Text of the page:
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This is the first in a three-part series on the changing needs and expectations for customer service. “Going social” is more than a way to share thoughts and ideas; it is a new way of communicating and interacting that is impacting and influencing all aspects of our lives. A majority of enterprises now accept that they need to “do social media,” but most are still not sure that this means. The most innovative organizations have re-engineered their organizations to incorporate information from social media throughout the customer lifecycle; in these rare situations, everyone from the CEO to product development to production and fulfillment is tied in and online. Examples of organizations like these are advertising firms that cannot afford to be behind the times; but such innovators are the exceptions.

Most organizations are still struggling to figure out what to do about social media. They know they have to incorporate it within their communications strategy and infrastructure, but have not figured out either how to do so cost effectively or how to get the most benefit from the feedback they receive from social media. And the area where they are struggling the most is customer service. 

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Consistent Multi-Channel Support is a Strategic Imperative

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Providing consistent support across all channels is not an option for enterprises; it’s a strategic imperative. Enterprises are fooling themselves if they believe that their customers are not aware of inconsistent policies and service levels in their different sales and service channels. Aggressive customers identify these weaknesses and figure out how to use them to their advantage. This has become a lucrative game for some customers, but it only happens because enterprises make it possible.

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Should Service Be Stratified Based on Customer Value?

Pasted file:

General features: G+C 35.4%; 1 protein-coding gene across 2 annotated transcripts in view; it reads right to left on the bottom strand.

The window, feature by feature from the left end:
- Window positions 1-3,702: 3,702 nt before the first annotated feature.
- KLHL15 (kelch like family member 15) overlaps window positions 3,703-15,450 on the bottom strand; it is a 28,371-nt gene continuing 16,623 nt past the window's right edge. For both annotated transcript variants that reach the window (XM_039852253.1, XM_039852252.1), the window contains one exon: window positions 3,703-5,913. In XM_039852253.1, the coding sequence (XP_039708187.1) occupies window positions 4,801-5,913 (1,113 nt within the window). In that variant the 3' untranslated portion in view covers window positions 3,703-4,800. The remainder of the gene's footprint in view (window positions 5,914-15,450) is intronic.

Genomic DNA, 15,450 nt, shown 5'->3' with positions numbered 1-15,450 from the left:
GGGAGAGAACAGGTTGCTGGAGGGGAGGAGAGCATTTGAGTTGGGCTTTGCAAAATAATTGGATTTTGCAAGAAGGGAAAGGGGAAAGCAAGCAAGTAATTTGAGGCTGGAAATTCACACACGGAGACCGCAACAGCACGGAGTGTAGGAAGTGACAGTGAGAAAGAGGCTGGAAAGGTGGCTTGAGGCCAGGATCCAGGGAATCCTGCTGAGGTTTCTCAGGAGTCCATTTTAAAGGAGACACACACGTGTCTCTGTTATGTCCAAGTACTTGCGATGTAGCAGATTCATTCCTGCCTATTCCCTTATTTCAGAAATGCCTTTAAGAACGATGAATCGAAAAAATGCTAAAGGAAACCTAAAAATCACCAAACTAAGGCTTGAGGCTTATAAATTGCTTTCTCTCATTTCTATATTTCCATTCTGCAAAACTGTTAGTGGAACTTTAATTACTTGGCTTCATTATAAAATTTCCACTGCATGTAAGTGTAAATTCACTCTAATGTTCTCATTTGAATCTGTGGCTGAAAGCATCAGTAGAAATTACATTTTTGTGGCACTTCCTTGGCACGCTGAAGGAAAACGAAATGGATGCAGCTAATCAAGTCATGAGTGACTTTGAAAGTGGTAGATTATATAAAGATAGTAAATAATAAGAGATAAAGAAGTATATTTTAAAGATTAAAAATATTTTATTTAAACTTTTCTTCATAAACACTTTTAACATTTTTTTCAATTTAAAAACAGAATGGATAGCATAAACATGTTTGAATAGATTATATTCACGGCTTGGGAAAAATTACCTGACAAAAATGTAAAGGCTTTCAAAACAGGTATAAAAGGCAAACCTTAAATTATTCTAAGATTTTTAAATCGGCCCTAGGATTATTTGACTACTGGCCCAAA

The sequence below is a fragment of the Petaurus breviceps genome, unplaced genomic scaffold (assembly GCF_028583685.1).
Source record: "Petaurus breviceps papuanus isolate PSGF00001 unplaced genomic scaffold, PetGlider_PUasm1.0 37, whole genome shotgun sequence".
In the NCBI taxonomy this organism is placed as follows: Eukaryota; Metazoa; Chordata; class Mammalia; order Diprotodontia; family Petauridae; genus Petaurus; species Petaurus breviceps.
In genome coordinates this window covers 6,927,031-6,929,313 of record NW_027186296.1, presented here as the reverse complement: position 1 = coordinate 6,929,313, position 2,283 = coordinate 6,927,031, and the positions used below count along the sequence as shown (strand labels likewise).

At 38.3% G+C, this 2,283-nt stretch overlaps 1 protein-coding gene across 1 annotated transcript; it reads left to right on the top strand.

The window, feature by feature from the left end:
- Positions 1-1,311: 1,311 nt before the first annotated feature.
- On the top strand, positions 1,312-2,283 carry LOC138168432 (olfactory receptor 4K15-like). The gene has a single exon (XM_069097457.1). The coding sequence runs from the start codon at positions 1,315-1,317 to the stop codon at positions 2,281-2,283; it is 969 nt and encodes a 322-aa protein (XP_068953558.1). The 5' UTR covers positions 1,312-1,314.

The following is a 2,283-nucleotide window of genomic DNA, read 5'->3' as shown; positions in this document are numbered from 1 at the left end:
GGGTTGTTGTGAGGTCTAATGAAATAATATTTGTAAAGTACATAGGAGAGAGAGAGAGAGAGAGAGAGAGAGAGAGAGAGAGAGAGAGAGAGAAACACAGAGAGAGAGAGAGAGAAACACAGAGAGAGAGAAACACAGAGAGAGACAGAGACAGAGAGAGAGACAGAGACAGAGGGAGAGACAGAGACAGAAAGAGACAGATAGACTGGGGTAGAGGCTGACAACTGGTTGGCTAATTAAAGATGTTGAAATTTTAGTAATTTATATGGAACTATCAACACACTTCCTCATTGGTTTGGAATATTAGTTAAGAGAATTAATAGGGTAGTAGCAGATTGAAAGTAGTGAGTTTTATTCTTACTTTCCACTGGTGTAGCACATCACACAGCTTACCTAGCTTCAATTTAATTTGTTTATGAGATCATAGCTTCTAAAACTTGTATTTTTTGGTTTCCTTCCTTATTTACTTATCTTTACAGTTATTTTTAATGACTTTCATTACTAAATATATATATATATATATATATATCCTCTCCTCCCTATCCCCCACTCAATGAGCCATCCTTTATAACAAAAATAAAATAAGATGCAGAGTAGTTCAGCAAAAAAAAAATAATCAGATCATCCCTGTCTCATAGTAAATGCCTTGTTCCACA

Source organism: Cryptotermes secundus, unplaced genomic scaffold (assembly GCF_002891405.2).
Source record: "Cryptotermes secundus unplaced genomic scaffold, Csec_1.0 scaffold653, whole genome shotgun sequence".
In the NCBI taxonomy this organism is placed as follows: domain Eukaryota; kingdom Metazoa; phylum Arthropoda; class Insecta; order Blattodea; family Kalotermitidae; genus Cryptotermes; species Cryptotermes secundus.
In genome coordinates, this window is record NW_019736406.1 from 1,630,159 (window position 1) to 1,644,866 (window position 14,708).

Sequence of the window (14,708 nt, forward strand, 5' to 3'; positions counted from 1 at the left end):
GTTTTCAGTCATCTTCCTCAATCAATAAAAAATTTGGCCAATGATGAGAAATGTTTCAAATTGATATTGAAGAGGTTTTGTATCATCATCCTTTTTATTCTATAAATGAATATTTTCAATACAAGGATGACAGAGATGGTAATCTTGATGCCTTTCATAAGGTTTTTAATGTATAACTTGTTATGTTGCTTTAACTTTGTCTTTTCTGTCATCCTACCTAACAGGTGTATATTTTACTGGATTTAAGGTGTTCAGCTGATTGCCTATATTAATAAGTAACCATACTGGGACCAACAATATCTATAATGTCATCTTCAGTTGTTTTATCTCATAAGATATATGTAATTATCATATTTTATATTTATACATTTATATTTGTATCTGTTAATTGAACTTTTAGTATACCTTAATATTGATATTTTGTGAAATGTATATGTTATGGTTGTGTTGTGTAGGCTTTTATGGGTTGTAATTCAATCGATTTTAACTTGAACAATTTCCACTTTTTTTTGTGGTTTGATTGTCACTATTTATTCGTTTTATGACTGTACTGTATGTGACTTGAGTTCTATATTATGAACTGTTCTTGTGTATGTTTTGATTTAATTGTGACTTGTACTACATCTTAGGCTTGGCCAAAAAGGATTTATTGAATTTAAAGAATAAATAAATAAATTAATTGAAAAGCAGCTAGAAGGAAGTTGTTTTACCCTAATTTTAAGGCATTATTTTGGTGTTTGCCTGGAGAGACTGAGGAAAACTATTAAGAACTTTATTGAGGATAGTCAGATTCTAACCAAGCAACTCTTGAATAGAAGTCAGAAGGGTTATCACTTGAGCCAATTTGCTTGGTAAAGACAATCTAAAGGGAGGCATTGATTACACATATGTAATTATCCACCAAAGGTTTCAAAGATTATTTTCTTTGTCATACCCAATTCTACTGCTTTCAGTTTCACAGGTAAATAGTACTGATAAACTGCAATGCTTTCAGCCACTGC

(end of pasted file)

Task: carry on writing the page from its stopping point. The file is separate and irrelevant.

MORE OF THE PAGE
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The simple answer to this question is “Yes,” if you can figure out how to do it cost effectively and you can come up with service offerings that make it worthwhile. Value-based servicing is where an organization provides a differentiated level of customer service, service quality or service offerings based on the perceived value of each customer. While it would be wonderful to provide outstanding customer service for everyone, practical considerations and the need for profits make this next to impossible. As a matter of fact, most organizations struggle to provide even acceptable levels of customer service

The Formula for Value-Based Servicing

The three requirements for successfully providing value-based servicing are:

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Delivering Great Service Is Harder Than It Looks

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In this era of commoditized products and services, price and customer service are the primary differentiators between otherwise similar offerings. If you’re not the lowest-cost provider, competing on price is a losing proposition, so customer service is the best opportunity for differentiation for most organizations. But great customer service is disappointingly rare.

It’s easy to identify examples of bad service. We see it every day when we go to the supermarket and stand on long lines to pay for our groceries; when we go to the doctor/dentist/hairdresser and sit in the waiting room long past the time of our appointment; when we go to the health club and have to wait for the treadmill, etc. But, waiting may turn out to be the best part of the customer experience. Anyone who’s flown on a commercial airline in the past few years knows the pleasure of spending a lot of money for a ticket only to be x-rayed, patted down, and then shoved into a seat next to someone with questionable hygiene (not to mention frequently having to wait for a late-arriving aircraft). Anyone who’s called a customer service department has experienced long wait times, uninformed, un-empowered, under-trained and often over-stressed agents who often think the best way to resolve an inquiry is to transfer the call. And, everyone’s favorite – US-based cell phone providers, who oversell and under-deliver every step of the way. (All the great apps are not enough to enough to make up for dropped calls.)